Bromeliads belong to the plant family, Bromeliaceae, which encompasses over 2,700 species plus thousands of hybrids. With one exception all are native to the Americas. You will find them growing from the southern part of the United States throughout the Americas to Chile and Argentina. Spanish moss and ball moss are bromeliads found across a very wide range, but the pineapple is the most familiar bromeliad. In nature many bromeliads grow on trees as epiphytes. Their roots are used mainly for support. While many bromeliads grow on trees, many others grow in the ground, on rocks and on cliff faces. They are remarkably versatile, and form one of the most adaptable plant families in the world. Bromeliads have a tremendous ability to survive, and can offer infinite variety, challenge, exciting plant forms and color combinations.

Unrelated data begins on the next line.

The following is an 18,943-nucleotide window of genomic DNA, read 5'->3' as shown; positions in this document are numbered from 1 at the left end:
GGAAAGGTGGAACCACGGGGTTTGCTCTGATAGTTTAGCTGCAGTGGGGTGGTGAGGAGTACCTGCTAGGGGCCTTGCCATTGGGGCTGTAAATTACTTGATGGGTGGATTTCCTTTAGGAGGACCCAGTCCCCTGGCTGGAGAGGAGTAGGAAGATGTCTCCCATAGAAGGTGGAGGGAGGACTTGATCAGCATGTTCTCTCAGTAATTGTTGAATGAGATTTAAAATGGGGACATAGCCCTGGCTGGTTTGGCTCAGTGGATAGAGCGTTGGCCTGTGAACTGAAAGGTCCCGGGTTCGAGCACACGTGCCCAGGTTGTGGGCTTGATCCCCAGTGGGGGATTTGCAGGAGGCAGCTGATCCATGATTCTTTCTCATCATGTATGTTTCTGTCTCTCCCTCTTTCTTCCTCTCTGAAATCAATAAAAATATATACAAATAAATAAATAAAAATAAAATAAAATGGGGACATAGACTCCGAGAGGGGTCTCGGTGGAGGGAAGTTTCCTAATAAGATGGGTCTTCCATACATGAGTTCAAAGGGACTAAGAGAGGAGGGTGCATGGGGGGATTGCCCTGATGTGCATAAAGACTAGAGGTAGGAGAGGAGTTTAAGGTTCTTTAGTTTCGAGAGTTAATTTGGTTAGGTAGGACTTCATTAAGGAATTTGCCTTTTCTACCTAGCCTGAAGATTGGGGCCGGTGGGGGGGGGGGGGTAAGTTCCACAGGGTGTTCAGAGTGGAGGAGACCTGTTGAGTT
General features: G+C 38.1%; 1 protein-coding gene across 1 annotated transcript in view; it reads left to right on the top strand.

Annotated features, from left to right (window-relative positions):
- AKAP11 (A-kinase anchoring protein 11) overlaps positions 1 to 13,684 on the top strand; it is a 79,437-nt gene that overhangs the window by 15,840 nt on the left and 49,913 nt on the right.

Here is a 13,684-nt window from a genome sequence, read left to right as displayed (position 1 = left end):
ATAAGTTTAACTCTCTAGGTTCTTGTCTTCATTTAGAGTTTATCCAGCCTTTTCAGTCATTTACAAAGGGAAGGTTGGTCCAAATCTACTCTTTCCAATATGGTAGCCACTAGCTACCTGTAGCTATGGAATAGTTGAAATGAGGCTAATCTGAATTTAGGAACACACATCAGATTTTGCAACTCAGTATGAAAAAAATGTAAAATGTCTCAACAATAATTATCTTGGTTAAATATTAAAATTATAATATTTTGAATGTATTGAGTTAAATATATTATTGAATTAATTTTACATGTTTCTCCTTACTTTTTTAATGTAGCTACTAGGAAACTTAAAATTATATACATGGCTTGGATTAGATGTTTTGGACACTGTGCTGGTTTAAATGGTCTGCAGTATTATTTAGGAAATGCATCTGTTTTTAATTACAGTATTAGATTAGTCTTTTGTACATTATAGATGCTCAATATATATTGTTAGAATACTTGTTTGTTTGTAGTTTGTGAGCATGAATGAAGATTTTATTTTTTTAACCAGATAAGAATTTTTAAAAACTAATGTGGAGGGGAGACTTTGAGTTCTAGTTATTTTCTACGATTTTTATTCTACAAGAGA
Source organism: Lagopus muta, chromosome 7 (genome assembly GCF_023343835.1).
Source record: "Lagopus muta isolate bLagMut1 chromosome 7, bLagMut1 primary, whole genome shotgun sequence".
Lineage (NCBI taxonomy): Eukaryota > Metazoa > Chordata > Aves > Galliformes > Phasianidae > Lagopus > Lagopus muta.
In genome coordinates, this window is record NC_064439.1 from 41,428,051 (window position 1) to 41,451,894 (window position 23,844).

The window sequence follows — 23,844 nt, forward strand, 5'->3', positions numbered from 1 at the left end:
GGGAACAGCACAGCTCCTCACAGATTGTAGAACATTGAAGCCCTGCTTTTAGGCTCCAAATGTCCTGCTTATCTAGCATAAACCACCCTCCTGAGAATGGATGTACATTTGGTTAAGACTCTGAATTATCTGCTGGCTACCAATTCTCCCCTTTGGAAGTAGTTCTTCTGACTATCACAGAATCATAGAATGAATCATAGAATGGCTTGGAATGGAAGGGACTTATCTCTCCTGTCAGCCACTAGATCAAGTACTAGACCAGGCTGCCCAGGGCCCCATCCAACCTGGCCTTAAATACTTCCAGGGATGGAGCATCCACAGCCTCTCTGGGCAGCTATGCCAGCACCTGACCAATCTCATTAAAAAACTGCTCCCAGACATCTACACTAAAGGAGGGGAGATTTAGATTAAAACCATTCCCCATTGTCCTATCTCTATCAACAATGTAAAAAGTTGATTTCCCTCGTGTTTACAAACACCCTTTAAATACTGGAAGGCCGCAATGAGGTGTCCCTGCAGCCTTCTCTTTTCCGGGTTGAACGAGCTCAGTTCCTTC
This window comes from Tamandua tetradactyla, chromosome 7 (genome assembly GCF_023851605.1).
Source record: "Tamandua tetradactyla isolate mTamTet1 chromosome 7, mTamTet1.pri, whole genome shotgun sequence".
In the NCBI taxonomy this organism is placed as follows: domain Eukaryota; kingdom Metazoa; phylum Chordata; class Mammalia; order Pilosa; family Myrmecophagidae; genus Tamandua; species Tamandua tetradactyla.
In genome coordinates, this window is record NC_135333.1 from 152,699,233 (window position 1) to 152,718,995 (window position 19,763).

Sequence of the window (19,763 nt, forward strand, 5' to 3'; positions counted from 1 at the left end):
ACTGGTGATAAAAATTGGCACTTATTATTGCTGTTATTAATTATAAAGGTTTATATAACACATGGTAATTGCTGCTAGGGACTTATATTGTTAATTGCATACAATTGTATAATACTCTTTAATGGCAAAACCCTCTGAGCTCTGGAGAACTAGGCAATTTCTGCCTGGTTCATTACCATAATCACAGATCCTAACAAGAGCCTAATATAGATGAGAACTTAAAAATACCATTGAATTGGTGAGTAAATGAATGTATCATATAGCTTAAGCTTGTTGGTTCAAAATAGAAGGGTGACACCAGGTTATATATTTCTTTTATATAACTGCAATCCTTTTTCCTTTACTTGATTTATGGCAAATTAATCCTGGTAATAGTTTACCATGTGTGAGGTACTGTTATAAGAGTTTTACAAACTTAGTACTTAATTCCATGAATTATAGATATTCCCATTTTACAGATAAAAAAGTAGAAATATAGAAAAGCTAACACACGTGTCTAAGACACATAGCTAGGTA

Aechmea ‘Blue Tango’ is patented hybrid that is a product of Bullis Bromeliad’s hybridizing program. The light green leaves develop to an overall height of 36 inches. What sets Blue Tango apart is not only its long-lasting flowers but the vivid cobalt blue bracks and hot pink stem. Blue Tango is used indoors and outdoors and in landscapes and interiorscapes.
Ananas comosus ‘Royale’ Edible Pineapple’ is the miracle fruit from the Americas. The pineapple has served as both a food and a symbol throughout human history in the Americas. It originally evolved in Brazil and Paraguay and spread by man to Central America and the Caribbean. Christopher Columbus was the first European to encounter the pineapple in November 1493 on his second voyage. Taken back to Europe, it became the treat of Kings. Pineapple has a tropical exotic look and is the international symbol of hospitality. It is easy to grow and needs little fertilizer. Pineapple is an excellent container plant and produces delectable fruit.